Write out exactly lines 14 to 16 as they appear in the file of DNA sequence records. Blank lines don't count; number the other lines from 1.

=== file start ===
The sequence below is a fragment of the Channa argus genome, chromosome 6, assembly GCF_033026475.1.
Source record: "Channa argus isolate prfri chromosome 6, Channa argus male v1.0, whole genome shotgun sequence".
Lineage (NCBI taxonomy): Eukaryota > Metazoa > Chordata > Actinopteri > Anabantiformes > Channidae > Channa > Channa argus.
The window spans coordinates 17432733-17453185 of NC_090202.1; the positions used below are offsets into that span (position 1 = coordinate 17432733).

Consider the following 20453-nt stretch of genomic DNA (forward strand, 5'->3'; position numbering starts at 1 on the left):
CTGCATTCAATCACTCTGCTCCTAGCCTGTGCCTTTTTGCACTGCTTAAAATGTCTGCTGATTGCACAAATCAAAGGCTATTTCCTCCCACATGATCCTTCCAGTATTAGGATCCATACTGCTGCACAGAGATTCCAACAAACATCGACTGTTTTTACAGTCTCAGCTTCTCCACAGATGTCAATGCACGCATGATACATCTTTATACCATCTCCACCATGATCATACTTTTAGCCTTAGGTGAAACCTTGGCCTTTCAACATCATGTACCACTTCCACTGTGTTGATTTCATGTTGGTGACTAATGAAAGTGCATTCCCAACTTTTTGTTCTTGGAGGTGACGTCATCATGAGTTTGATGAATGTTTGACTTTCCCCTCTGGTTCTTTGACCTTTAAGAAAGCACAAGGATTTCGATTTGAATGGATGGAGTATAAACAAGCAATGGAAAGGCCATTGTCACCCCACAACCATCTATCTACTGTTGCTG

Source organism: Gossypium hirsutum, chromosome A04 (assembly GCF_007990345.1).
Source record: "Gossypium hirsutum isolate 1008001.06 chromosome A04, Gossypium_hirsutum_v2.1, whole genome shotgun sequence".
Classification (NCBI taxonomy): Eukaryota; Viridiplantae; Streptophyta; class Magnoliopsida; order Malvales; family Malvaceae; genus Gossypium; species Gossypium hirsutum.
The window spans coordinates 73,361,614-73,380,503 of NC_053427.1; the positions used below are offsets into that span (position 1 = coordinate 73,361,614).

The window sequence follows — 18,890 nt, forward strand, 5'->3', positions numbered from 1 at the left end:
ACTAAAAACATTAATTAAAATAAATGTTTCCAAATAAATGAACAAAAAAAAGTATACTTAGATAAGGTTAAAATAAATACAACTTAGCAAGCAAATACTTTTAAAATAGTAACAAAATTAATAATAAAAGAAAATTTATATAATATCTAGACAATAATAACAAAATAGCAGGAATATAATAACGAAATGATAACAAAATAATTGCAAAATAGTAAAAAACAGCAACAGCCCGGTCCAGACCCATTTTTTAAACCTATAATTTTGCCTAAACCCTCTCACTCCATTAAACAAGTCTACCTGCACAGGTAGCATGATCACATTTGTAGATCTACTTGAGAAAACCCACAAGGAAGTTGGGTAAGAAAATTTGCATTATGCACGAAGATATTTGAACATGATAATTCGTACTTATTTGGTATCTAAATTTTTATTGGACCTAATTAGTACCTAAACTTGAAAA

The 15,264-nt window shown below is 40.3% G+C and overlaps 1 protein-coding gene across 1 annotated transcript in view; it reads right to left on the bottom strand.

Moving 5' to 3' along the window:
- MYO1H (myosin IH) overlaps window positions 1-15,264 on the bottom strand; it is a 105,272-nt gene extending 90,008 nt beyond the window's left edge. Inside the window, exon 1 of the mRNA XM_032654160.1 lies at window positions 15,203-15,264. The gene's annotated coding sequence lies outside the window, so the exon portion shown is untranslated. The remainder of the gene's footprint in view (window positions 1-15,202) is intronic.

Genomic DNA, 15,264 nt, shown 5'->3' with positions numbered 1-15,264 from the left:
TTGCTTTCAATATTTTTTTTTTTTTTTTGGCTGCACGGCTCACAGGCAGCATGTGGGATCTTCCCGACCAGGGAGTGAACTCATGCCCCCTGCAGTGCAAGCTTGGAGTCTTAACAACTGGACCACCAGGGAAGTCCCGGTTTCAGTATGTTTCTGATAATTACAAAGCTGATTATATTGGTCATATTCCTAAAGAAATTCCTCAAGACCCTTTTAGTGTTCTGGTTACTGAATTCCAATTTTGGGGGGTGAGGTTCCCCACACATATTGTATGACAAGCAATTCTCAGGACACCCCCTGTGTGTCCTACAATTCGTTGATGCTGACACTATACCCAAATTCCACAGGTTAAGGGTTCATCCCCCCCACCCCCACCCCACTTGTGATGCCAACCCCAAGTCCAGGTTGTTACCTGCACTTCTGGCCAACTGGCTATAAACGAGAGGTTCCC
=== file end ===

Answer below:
Moving 5' to 3' along the window:
- MYO1H (myosin IH) overlaps window positions 1-15,264 on the bottom strand; it is a 105,272-nt gene extending 90,008 nt beyond the window's left edge. Inside the window, exon 1 of the mRNA XM_032654160.1 lies at window positions 15,203-15,264. The gene's annotated coding sequence lies outside the window, so the exon portion shown is untranslated. The remainder of the gene's footprint in view (window positions 1-15,202) is intronic.

Genomic DNA, 15,264 nt, shown 5'->3' with positions numbered 1-15,264 from the left: